On Friday morning MW walked to Village Bakery & Deli for breakfast, bringing me back a muffin. He said I should definitely drop by there later, because it was awesome. I got myself together before too long and headed out to the Kluane Park Inn, the only laundry in town. My timing was pretty darned good. They had three of the smaller machines that I prefer, and no one there, so I was able to jump right in. There was also a place to sit and write a bit while I waited. Bonus! I finished up in the early afternoon and went to the K. P. I. Restaurant to focus on some more writing. Then stopped by to check out the bakery before heading back. MW was right…it was awesome. They had deli sandwiches, baked goods, and ice cream. I took a couple of molasses cookies back with me. Honestly, they were the best I’ve ever eaten, and that is one of my favorites. On the way back to Petunia, I stopped to take a look at Our Lady of the Way Catholic Church. In the early 1950s, building materials were scarce, at best. The first Catholic priest to preach in the area, Father E. Morriset, came up with the idea to convert an old quonset hut left over from the construction of the Alaska Highway. It worked well, and became a beautiful little church that would go on to become the most photographed one in the Yukon.
Saturday MW walked to Village Bakery again, this time coming back with breakfast sandwiches. (I wasn’t a fan of the sausage, so that ended up being a meal for him later.) I spent a lot of time writing, then headed out for a nice bike ride up to Pine Lake. A few signs about recent bear sightings kept me on my pedals, so to speak, thinking about a warning at one of the parks we visited that said “you can’t out run a bear on a bike, either”! Hmmmmm. It was a great ride, though, and the only animals I saw were some ducks at the lake and a chipmunk and gopher running across the bike path. Back in town, I rode up to the river before heading back to the campground.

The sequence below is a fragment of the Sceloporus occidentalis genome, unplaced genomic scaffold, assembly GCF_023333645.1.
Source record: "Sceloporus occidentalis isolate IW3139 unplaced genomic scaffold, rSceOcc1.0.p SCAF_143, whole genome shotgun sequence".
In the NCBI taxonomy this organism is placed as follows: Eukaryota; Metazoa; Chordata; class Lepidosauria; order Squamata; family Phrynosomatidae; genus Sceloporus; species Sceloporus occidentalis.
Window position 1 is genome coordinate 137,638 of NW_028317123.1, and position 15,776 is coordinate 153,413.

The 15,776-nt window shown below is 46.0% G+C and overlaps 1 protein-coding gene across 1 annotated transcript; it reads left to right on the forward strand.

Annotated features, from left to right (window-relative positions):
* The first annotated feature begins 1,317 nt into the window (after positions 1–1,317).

After getting cleaned up, MW and I walked over to the Yukon Visitor Information Center across the road. Some interesting things I learned: 1) Arctic ground squirrels, called gophers in the Yukon, are the only mammals whose body temperature drops below freezing during their 7-8 month hibernation. Natives would use their pelts for everything from mitts to jackets. 2) Female golden eagles are the largest raptors in this area, and outweigh the males by a third. They are so big that they will even hunt yearling caribou! 3) Grizzly cubs are born in mid-winter and are tiny. By the time they emerge from the den a few months later, they weigh about 20x what they did at birth. That would be like a baby born at 7 pounds growing to 140 pounds in 3-4 months!
Sunday morning we walked to the Anglican church, but were denied. Although the sign on the road says services are at 10:30 AM, it appears that is only every few weeks. On the walk back, we stopped in at Lucky Dragon for lunch, which had decent Chinese food. I had Crispy Ginger Beef, which was made with chunks of fresh ginger…delicious. (MW ate the leftovers a couple of days later and said it had become VERY spicy as the flavors melded!) Later in the afternoon I took a bike ride, stopping off for an ice cream cone on the way back. While taking pics of the RV park that evening, the neighbor and I chatted for a bit. He had been stuck waiting on roadside assistance pretty much all day after accidentally putting regular gas in his diesel engine…an honest mistake in Canada where everything isn’t color coded the same. The lessons according to him: 1) Always pay attention to the pumps. 2) Don’t use Good Sam as your roadside assistance company. (We had them years ago, but have had CoachNet for quite a while and been very happy the two times we had to use them.)
FasGas & RV Park is just a parking lot beside the gas station and grocery store right in Haines Junction. It isn’t anything fancy, and the only real amenity, other than being able to walk for supplies, is a bathhouse. The sites are basic, side-by-sides with full hookup and 30 amps. The road noise can be pretty loud at times, but we were surprised at how much everything quieted down at night. For a quick stay, you could definitely do worse. For this visit in July 2023, we paid $138.20 American for 4 nights.
Well, another week gone of our slow meander back to the barn. Next up…Whitehorse, stale road, and an unexpected detour. See you on the path!